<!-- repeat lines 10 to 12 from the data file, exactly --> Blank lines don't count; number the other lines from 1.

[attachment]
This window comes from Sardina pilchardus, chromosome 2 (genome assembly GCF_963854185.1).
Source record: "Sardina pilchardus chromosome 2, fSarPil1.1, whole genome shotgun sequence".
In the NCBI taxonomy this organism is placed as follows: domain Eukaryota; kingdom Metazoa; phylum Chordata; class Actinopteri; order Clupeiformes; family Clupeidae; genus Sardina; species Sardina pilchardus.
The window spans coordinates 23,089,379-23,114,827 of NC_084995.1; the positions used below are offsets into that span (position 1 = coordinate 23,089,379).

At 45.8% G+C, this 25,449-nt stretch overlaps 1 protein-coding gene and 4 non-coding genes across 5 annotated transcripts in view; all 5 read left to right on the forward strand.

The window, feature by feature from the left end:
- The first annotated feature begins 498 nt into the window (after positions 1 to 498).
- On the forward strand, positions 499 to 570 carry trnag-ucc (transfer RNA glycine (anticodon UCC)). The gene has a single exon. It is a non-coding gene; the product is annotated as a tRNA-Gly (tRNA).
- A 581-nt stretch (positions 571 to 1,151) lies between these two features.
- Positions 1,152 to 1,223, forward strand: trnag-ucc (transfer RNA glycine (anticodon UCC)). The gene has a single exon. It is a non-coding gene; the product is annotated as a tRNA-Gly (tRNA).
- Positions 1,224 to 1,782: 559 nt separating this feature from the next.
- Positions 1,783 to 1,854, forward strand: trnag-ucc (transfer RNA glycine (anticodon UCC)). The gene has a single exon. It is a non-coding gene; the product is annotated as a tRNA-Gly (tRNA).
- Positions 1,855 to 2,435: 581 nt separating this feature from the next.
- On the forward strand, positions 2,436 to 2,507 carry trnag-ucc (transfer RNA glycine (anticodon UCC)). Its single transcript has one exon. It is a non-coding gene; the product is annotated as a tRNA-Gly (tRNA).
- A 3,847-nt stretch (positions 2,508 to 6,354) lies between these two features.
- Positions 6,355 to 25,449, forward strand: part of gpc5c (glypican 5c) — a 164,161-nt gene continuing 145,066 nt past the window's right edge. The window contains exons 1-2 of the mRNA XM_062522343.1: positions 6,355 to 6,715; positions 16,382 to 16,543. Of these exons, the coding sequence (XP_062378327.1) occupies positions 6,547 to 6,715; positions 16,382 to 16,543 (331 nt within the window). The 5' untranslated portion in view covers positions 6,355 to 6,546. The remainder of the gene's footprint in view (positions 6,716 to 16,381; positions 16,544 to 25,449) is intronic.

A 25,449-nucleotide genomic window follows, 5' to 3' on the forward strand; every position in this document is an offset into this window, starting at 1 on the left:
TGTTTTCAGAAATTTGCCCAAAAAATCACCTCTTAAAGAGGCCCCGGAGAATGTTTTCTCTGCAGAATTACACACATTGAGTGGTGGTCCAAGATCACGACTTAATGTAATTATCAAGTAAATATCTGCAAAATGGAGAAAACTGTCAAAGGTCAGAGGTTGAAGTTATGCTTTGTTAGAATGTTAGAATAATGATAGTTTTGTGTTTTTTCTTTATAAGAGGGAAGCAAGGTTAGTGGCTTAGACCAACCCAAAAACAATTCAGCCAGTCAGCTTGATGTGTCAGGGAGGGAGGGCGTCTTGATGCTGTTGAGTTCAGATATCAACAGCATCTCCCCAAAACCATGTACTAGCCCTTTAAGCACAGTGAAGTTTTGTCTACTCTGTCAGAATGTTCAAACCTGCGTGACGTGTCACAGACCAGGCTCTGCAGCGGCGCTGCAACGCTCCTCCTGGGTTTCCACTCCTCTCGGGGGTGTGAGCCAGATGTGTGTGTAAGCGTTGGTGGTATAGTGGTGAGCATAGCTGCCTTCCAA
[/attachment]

- Positions 1,152 to 1,223, forward strand: trnag-ucc (transfer RNA glycine (anticodon UCC)). The gene has a single exon. It is a non-coding gene; the product is annotated as a tRNA-Gly (tRNA).
- Positions 1,224 to 1,782: 559 nt separating this feature from the next.
- Positions 1,783 to 1,854, forward strand: trnag-ucc (transfer RNA glycine (anticodon UCC)). The gene has a single exon. It is a non-coding gene; the product is annotated as a tRNA-Gly (tRNA).